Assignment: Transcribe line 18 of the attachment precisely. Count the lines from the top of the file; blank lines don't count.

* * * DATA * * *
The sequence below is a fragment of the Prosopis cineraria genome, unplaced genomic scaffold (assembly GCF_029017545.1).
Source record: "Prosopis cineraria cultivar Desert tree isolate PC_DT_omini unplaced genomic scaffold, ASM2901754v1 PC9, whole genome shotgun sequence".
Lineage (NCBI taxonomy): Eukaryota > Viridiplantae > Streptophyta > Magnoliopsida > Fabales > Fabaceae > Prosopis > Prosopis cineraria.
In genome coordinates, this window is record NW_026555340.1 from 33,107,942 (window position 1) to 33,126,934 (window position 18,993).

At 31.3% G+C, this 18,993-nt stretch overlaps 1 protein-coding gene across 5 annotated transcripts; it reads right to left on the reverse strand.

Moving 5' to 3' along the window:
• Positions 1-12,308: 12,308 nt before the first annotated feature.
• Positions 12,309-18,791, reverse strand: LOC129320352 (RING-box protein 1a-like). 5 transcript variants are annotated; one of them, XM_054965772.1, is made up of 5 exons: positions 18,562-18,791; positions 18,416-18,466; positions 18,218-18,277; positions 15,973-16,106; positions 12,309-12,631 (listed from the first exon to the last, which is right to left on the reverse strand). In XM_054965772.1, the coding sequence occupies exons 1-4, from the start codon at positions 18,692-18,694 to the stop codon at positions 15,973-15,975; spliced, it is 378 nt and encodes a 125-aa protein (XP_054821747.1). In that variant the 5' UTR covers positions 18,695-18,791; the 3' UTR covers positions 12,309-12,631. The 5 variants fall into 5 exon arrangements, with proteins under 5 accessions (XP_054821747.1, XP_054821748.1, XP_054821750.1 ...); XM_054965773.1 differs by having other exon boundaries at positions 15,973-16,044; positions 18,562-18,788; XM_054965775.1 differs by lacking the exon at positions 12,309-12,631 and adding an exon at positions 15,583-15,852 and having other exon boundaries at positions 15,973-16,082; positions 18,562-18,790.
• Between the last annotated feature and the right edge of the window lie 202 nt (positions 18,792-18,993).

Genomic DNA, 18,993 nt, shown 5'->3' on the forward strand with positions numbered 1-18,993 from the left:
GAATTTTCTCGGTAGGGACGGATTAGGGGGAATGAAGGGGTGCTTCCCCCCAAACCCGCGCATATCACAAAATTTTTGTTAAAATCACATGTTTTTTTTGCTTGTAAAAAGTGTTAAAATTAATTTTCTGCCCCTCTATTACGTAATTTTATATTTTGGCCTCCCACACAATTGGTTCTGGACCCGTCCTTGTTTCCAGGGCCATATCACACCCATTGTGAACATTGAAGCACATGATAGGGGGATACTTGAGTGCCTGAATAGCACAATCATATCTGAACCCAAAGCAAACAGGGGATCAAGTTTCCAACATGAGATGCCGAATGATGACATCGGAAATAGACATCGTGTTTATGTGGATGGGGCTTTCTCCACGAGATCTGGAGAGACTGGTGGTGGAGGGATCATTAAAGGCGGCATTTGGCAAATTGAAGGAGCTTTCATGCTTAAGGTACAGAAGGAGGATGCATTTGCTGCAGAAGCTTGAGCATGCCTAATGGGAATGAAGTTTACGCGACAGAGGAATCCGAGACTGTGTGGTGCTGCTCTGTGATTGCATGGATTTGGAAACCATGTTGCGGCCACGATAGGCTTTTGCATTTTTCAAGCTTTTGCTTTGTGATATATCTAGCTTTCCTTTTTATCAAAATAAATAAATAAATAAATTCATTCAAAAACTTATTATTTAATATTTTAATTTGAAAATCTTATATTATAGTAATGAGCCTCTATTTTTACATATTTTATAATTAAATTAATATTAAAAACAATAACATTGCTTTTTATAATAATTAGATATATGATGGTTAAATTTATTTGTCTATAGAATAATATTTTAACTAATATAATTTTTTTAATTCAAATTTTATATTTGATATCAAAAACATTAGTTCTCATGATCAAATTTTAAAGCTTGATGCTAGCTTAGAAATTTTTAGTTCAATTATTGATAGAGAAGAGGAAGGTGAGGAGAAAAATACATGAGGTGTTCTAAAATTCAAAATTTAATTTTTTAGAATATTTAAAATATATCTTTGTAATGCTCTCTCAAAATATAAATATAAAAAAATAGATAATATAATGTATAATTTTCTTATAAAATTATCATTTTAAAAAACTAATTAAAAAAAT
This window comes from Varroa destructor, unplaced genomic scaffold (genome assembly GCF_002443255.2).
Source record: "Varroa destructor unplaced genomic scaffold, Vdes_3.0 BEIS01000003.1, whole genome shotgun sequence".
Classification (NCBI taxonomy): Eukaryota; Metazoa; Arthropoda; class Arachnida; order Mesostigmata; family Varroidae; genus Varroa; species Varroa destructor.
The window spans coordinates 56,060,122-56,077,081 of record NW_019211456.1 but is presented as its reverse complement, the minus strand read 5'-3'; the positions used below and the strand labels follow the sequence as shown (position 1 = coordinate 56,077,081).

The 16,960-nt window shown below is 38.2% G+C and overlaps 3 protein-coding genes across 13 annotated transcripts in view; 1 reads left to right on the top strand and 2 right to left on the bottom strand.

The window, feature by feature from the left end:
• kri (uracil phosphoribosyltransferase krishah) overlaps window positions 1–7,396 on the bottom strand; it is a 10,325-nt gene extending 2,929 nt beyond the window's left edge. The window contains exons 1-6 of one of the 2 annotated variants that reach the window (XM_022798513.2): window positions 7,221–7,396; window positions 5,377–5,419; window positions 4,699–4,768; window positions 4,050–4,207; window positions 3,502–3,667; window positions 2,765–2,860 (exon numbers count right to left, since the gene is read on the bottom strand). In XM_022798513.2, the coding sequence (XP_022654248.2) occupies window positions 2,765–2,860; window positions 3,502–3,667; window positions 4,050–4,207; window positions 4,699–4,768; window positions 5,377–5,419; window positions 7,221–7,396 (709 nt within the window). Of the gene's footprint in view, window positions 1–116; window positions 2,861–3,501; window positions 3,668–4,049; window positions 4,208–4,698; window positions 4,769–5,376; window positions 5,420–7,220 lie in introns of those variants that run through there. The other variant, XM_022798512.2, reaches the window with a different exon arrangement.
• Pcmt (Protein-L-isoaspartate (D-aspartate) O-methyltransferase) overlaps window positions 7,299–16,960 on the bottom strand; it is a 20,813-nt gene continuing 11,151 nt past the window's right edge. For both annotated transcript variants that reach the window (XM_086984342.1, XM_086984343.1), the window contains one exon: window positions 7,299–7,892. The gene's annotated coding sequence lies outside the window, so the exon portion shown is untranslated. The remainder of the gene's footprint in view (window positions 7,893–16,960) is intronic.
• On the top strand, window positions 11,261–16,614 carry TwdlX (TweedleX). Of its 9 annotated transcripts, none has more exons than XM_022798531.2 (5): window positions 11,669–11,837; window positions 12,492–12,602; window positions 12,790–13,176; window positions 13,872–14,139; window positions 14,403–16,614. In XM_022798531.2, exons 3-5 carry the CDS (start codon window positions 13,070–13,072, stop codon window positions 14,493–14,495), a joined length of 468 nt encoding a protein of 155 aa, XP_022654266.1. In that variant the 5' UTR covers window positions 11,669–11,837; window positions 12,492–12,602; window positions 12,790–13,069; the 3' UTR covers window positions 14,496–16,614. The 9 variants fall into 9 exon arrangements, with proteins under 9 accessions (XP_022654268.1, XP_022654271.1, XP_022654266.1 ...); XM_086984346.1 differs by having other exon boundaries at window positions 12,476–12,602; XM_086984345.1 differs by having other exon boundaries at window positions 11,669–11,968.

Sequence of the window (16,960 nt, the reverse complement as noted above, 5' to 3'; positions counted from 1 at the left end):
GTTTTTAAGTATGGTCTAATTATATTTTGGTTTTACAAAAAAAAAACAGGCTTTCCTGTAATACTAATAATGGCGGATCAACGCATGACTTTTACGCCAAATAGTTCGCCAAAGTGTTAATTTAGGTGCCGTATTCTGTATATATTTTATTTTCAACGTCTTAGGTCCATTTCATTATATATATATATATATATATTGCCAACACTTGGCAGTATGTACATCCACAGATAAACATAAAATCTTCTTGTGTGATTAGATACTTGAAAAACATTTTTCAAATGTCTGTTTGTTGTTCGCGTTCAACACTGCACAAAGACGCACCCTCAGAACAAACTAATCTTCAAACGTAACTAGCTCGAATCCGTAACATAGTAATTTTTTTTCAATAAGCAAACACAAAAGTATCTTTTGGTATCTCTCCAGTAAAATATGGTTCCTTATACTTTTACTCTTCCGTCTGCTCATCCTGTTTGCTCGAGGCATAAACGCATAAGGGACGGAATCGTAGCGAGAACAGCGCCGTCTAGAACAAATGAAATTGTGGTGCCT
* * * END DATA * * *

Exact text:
• kri (uracil phosphoribosyltransferase krishah) overlaps window positions 1–7,396 on the bottom strand; it is a 10,325-nt gene extending 2,929 nt beyond the window's left edge. The window contains exons 1-6 of one of the 2 annotated variants that reach the window (XM_022798513.2): window positions 7,221–7,396; window positions 5,377–5,419; window positions 4,699–4,768; window positions 4,050–4,207; window positions 3,502–3,667; window positions 2,765–2,860 (exon numbers count right to left, since the gene is read on the bottom strand). In XM_022798513.2, the coding sequence (XP_022654248.2) occupies window positions 2,765–2,860; window positions 3,502–3,667; window positions 4,050–4,207; window positions 4,699–4,768; window positions 5,377–5,419; window positions 7,221–7,396 (709 nt within the window). Of the gene's footprint in view, window positions 1–116; window positions 2,861–3,501; window positions 3,668–4,049; window positions 4,208–4,698; window positions 4,769–5,376; window positions 5,420–7,220 lie in introns of those variants that run through there. The other variant, XM_022798512.2, reaches the window with a different exon arrangement.